Bronx Zoo tiger infected with COVID-19

A 4-year-old Malayan tiger named Nadia has been infected with the coronavirus that causes the COVID-19 disease.
A 4-year-old Malayan tiger named Nadia has been infected with the coronavirus that causes the COVID-19 disease. (Image credit: Julie Larsen/WCS)

A 4-year-old tiger named Nadia at the Bronx Zoo in New York City has tested positive for COVID-19, the Wildlife Conservation Society announced today (April 5). New York City has been one of the hardest hit areas by the coronavirus in the U.S.

This female Malayan tiger, along with six other big cats — including Nadia's sister Azul, two Amur tigers and three African lions — had all come down with a dry cough. Though these other cats weren't tested, the zoo is assuming they were also infected with SARS-CoV-2, the virus that causes COVID-19, due to their symptoms.

"We tested the cat out of an abundance of caution and will ensure any knowledge we gain about COVID-19 will contribute to the world's continuing understanding of this novel coronavirus," the WCS, which operates the zoo, said in a statement.

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A zoo caretaker with COVID-19 likely infected the cats before he or she developed any symptoms of the disease, the WCS said. Since then, preventive measures have been put into place for staff in order to prevent further exposure to the cats, the WCS said.

Though the infected cats have shown a decrease in appetite, they otherwise are doing well, the WCS said, describing the cats as "bright, alert and interactive with their keepers." Vets at the zoo are currently caring for, and monitoring, the sick cats. All are expected to recover, the statement said.

The four tigers with COVID-19 live in the Tiger Mountain exhibit, which also houses a male Amur tiger that has not shown any symptoms of COVID-19, the zoo said. In another exhibit called Wild Asia, a Malayan tiger and two Amur tigers also have not shown any symptoms. In addition, the other cats at the zoo, including the snow leopards, cheetahs, clouded leopard, Amur leopard, puma and serval, have not shown coronavirus symptoms. 

Domestic cats have been infected with COVID-19 by their owners, Live Science previously reported. Cats seem to have a receptor protein on the outsides of respiratory cells that is similar to the human counterpart involved in SARS-CoV-2 infections. Called ACE2, this receptor protein is what allows the virus to break into these cells and multiply.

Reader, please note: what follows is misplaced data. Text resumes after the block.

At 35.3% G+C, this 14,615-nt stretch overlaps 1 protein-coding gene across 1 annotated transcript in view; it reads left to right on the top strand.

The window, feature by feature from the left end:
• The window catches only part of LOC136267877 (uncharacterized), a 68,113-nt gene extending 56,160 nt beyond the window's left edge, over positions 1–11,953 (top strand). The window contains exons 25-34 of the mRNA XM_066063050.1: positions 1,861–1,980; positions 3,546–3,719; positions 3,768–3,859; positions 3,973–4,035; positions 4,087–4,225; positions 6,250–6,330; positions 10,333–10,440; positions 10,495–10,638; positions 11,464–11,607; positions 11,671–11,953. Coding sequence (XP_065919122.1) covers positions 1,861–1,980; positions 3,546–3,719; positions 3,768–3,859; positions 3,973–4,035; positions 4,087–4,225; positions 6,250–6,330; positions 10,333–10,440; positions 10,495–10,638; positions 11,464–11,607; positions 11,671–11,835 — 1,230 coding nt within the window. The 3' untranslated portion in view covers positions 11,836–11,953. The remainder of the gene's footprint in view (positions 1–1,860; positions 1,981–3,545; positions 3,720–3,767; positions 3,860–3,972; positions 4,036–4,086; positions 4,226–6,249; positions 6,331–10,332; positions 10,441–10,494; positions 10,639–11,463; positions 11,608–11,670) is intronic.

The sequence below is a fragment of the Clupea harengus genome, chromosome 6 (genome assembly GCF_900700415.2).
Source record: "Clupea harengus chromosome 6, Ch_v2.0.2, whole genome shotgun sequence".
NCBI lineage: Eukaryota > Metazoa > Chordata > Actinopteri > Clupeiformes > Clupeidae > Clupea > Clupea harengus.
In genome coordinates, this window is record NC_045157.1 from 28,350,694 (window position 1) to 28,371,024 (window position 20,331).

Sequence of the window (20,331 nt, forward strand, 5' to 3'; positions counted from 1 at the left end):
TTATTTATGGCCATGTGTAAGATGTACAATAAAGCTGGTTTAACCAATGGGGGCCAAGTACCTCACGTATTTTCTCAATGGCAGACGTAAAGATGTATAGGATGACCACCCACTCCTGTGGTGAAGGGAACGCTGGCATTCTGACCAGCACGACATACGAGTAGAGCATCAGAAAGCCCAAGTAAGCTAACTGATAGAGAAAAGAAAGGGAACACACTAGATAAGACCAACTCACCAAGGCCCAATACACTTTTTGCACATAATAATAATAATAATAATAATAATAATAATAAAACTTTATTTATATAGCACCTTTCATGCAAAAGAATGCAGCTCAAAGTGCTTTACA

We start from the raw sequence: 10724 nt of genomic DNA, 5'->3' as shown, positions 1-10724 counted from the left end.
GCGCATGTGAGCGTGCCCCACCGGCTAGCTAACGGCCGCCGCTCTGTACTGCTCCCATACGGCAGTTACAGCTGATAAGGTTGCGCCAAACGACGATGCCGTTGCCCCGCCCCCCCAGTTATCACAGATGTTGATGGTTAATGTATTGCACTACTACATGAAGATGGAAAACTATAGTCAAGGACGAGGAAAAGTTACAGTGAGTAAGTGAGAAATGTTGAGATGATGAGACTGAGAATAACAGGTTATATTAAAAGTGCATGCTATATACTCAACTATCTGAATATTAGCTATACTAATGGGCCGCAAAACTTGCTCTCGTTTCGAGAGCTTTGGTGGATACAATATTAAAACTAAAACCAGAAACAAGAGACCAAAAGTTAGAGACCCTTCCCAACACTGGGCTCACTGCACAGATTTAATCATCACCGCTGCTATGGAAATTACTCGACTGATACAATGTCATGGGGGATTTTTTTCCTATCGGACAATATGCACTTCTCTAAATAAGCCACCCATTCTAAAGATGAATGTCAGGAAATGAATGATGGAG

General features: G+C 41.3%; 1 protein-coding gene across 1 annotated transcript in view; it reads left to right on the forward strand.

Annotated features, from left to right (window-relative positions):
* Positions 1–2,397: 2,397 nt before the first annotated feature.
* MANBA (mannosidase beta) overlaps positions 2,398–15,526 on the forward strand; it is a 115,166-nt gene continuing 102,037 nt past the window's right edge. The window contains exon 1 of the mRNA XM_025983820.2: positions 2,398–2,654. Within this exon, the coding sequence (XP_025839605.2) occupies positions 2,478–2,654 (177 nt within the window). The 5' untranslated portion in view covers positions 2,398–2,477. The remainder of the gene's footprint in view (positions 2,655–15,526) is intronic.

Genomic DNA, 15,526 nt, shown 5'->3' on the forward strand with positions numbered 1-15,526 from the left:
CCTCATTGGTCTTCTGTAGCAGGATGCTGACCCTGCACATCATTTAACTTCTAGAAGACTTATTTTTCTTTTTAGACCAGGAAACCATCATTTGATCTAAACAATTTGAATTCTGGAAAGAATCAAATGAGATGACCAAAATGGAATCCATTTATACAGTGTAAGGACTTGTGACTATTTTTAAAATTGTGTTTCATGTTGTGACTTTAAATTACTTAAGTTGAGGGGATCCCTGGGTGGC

"The feline ACE2 protein resembles the human ACE2 homologue, which is most likely the cellular receptor which is being used by SARS-CoV-2 for cell entry," Steven Van Gucht, virologist and federal spokesperson for the coronavirus epidemic in Belgium, told Live Science previously.

In a recent report published online in the preprint journal medrXiv, Hualan Chen of Harbin Veterinary Research Institute, the Chinese Academy of Agriculture Sciences, described how SARA-CoV-2 was transmitted between cats in their respiratory droplets. Another paper, also published in medrXiv, found that of 102 cats tested in Wuhan, nearly 15% had antibodies to the virus, suggesting they can contract the virus from humans or other cats. No evidence has been found that cats can transmit the virus to humans, the authors of both studies noted.

These studies don't indicate whether big cats like lions and tigers have a similar receptor protein to domestic cats. "It is not known how this disease will develop in big cats since different species can react differently to novel infections, but we will continue to monitor them closely and anticipate full recoveries," the WCS said.

The WCS's Bronx Zoo, Central Park Zoo, Queens Zoo, Prospect Park Zoo and New York Aquarium have all been closed since March 16, the WCS said. 

Coronavirus science and news

Originally published on Live Science. 

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Jeanna served as editor-in-chief of Live Science. Previously, she was an assistant editor at Scholastic's Science World magazine. Jeanna has an English degree from Salisbury University, a master's degree in biogeochemistry and environmental sciences from the University of Maryland, and a graduate science journalism degree from New York University. She has worked as a biologist in Florida, where she monitored wetlands and did field surveys for endangered species. She also received an ocean sciences journalism fellowship from Woods Hole Oceanographic Institution.